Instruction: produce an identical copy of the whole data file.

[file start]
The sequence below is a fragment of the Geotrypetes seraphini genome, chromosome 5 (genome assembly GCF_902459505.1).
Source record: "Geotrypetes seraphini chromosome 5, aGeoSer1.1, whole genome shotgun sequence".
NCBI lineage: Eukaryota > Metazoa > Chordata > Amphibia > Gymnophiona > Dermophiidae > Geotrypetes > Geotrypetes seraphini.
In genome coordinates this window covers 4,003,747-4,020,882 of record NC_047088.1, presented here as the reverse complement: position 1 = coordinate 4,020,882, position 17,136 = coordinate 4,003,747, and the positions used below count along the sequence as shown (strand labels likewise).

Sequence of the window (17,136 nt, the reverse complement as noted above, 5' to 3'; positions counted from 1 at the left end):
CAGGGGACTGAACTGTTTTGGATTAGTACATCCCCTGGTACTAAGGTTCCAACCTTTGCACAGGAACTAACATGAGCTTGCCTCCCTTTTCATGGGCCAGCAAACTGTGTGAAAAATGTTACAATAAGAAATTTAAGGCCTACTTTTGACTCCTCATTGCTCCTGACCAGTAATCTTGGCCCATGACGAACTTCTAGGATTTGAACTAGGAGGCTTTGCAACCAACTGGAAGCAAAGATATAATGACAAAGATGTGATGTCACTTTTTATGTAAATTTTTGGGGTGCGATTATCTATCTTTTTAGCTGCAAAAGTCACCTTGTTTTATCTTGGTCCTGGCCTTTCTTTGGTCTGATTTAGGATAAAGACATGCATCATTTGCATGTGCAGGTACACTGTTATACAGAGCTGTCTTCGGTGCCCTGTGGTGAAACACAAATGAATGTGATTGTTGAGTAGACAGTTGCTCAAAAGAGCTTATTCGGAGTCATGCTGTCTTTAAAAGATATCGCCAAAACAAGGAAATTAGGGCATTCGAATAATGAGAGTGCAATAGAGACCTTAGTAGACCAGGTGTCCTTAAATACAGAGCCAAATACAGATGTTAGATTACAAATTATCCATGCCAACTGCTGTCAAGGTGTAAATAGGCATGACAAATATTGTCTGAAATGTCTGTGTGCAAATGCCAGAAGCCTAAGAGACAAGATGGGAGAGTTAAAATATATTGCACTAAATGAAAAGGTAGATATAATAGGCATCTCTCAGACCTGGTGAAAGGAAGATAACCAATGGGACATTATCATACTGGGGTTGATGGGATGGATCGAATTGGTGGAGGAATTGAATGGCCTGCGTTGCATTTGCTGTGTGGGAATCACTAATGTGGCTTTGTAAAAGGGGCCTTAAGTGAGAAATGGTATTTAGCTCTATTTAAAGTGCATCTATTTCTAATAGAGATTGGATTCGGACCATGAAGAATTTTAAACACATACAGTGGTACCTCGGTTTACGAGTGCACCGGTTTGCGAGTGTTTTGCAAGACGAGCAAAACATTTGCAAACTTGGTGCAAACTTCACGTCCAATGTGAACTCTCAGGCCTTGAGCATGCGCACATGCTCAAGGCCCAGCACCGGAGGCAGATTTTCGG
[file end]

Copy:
The sequence below is a fragment of the Geotrypetes seraphini genome, chromosome 5 (genome assembly GCF_902459505.1).
Source record: "Geotrypetes seraphini chromosome 5, aGeoSer1.1, whole genome shotgun sequence".
NCBI lineage: Eukaryota > Metazoa > Chordata > Amphibia > Gymnophiona > Dermophiidae > Geotrypetes > Geotrypetes seraphini.
In genome coordinates this window covers 4,003,747-4,020,882 of record NC_047088.1, presented here as the reverse complement: position 1 = coordinate 4,020,882, position 17,136 = coordinate 4,003,747, and the positions used below count along the sequence as shown (strand labels likewise).

Sequence of the window (17,136 nt, the reverse complement as noted above, 5' to 3'; positions counted from 1 at the left end):
CAGGGGACTGAACTGTTTTGGATTAGTACATCCCCTGGTACTAAGGTTCCAACCTTTGCACAGGAACTAACATGAGCTTGCCTCCCTTTTCATGGGCCAGCAAACTGTGTGAAAAATGTTACAATAAGAAATTTAAGGCCTACTTTTGACTCCTCATTGCTCCTGACCAGTAATCTTGGCCCATGACGAACTTCTAGGATTTGAACTAGGAGGCTTTGCAACCAACTGGAAGCAAAGATATAATGACAAAGATGTGATGTCACTTTTTATGTAAATTTTTGGGGTGCGATTATCTATCTTTTTAGCTGCAAAAGTCACCTTGTTTTATCTTGGTCCTGGCCTTTCTTTGGTCTGATTTAGGATAAAGACATGCATCATTTGCATGTGCAGGTACACTGTTATACAGAGCTGTCTTCGGTGCCCTGTGGTGAAACACAAATGAATGTGATTGTTGAGTAGACAGTTGCTCAAAAGAGCTTATTCGGAGTCATGCTGTCTTTAAAAGATATCGCCAAAACAAGGAAATTAGGGCATTCGAATAATGAGAGTGCAATAGAGACCTTAGTAGACCAGGTGTCCTTAAATACAGAGCCAAATACAGATGTTAGATTACAAATTATCCATGCCAACTGCTGTCAAGGTGTAAATAGGCATGACAAATATTGTCTGAAATGTCTGTGTGCAAATGCCAGAAGCCTAAGAGACAAGATGGGAGAGTTAAAATATATTGCACTAAATGAAAAGGTAGATATAATAGGCATCTCTCAGACCTGGTGAAAGGAAGATAACCAATGGGACATTATCATACTGGGGTTGATGGGATGGATCGAATTGGTGGAGGAATTGAATGGCCTGCGTTGCATTTGCTGTGTGGGAATCACTAATGTGGCTTTGTAAAAGGGGCCTTAAGTGAGAAATGGTATTTAGCTCTATTTAAAGTGCATCTATTTCTAATAGAGATTGGATTCGGACCATGAAGAATTTTAAACACATACAGTGGTACCTCGGTTTACGAGTGCACCGGTTTGCGAGTGTTTTGCAAGACGAGCAAAACATTTGCAAACTTGGTGCAAACTTCACGTCCAATGTGAACTCTCAGGCCTTGAGCATGCGCACATGCTCAAGGCCCAGCACCGGAGGCAGATTTTCGG